I did a search on past Forum Discussion on this subject. This one is quite extensive but I copied a bit of it to answer the initial question about "primer color" up to 1925. I'm still looking to answer the second part of he question for:1926/27 . http://www.mtfca.com/discus/messages/118802/126638.html
By Trent Boggess
"A large number of different paints were used on Model T's during the black era. Over thirty different Ford Motor Company specifications for black paint have been identified. (See Appendix A for a list of these paints.) They vary in terms of their chemical composition, the amount of thinners used, the pigments used and in several other respects. For the purposes of discussion, all of these paints can be divided into two categories: oven drying paints and air drying paints. Oven drying paints were used on all-metal parts that could withstand the high temperatures of the baking ovens, such as fenders, hoods and similar parts. Air drying paints were used on dashes and bodies, where the wood contained in these parts would not withstand the high temperatures required to bake the oven drying paints.
The basic oven drying paint for the Model T was what historical sources call “Japan Black”. Why the term “Japan Black” was used to describe the paint is somewhat obscure. Before 1900 “Japanning” was known as a particular type of varnishing that was practiced by the Japanese. It was unique in that after the application of each coat of color varnish, the object was placed in an oven or stove and baked at as high a temperature as possible without damaging the object. To an extent, painting Model T fenders, hoods, and other all metal parts resembles “Japanning” in that after the film of paint was applied the part was baked for up to an hour at a temperature of about 400 degrees.
The term “japan” has second connotation in the painting industry. A particular combination of chemical compounds is known as “Japan Dryers”. When added to vegetable drying oils, as described previously, they reduce the time it takes for the paint to dry. Since “Japan Dryers” were used in making some Model T paints, this too may partly account for the use of the term.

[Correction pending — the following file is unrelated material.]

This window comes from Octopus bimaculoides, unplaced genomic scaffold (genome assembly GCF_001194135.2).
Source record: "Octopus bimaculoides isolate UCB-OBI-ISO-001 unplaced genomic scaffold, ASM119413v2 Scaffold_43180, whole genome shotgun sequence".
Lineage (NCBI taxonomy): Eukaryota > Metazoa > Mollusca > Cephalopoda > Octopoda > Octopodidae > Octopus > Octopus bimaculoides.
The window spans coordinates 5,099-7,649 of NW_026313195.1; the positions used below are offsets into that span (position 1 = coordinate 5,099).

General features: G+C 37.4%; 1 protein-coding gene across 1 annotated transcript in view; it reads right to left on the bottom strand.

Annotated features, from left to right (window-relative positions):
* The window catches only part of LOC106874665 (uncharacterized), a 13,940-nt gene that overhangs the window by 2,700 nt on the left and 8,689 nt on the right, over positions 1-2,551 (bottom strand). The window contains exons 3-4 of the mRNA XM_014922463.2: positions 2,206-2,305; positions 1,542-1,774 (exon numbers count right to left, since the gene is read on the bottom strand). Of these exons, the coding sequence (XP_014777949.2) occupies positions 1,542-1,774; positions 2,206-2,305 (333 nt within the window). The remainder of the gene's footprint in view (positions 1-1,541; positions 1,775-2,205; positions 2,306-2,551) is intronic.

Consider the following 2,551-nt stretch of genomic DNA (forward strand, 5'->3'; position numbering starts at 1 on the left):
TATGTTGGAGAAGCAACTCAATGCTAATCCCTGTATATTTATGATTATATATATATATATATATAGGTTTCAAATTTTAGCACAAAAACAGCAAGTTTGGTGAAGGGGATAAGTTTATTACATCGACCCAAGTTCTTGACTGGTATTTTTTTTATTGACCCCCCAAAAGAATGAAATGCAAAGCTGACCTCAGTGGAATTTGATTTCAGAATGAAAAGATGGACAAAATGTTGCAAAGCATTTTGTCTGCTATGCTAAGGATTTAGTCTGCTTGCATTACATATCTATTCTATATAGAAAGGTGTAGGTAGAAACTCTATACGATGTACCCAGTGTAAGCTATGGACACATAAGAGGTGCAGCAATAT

Ford used two japan black paints. The “First Coat Black Elastic Japan” was given the factory specification number F-101 (M-101 after March 15, 1922) and F-102 (M-102 after March 15, 1922) was the factory specification number for “Finish Coat Elastic Black Japan”. Both paints were very similar in composition. They consisted of about 10% linseed oil and dryers (lead and iron dryers were popular in oven baked paints), 55% thinners (mineral spirits or petroleum naphtha), and 25 - 35% Asphaltum. F-101 also contained 1 - 3% carbon black as a pigment, while the finish coat, F-102 contained none"
Towards the end of the thread there is an extensive list of paints & related primers
List of the factory paints used by the Ford Motor Company: 1913 - 1925
Ford # Name Purpose Type
F-101 First Coat Black Elastic Japan Prime coat on Fenders, hoods, etc. Oven
F-102 Second Coat Black Elastic Japan Finish Coat on Fenders, hoods, etc. Oven
F-105 First Coat Brushing Black Japan Front Axles Oven
F-106 Second Coat Brushing Black Japan Front Axles Oven
F-108 First Coat Black Wheel Surfacer Wheels Air
F-111 Red Body Prime Bodies Air
M-111 Quick Drying Black Touch Up General Purpose Repair Work Air
M-114 First Coat Low Bake Enamel Touring and Roadster Bodies Force Dry
M-115 Second Coat Low Bake Enamel Touring and Roadster Bodies Force Dry
M-117 Carburetor Lacquer (Black) Carburetors Air
M-121 Repair Enamel (Low Bake) Repair low bake enamel finishes Force Dry
F-122 Radiator Black Radiators Air
M-124 Empire Gray Metal Primer Touring and Roadster Bodies Force Dry
M-125 Empire Gray Color Varnish Touring and Roadster Bodies Force D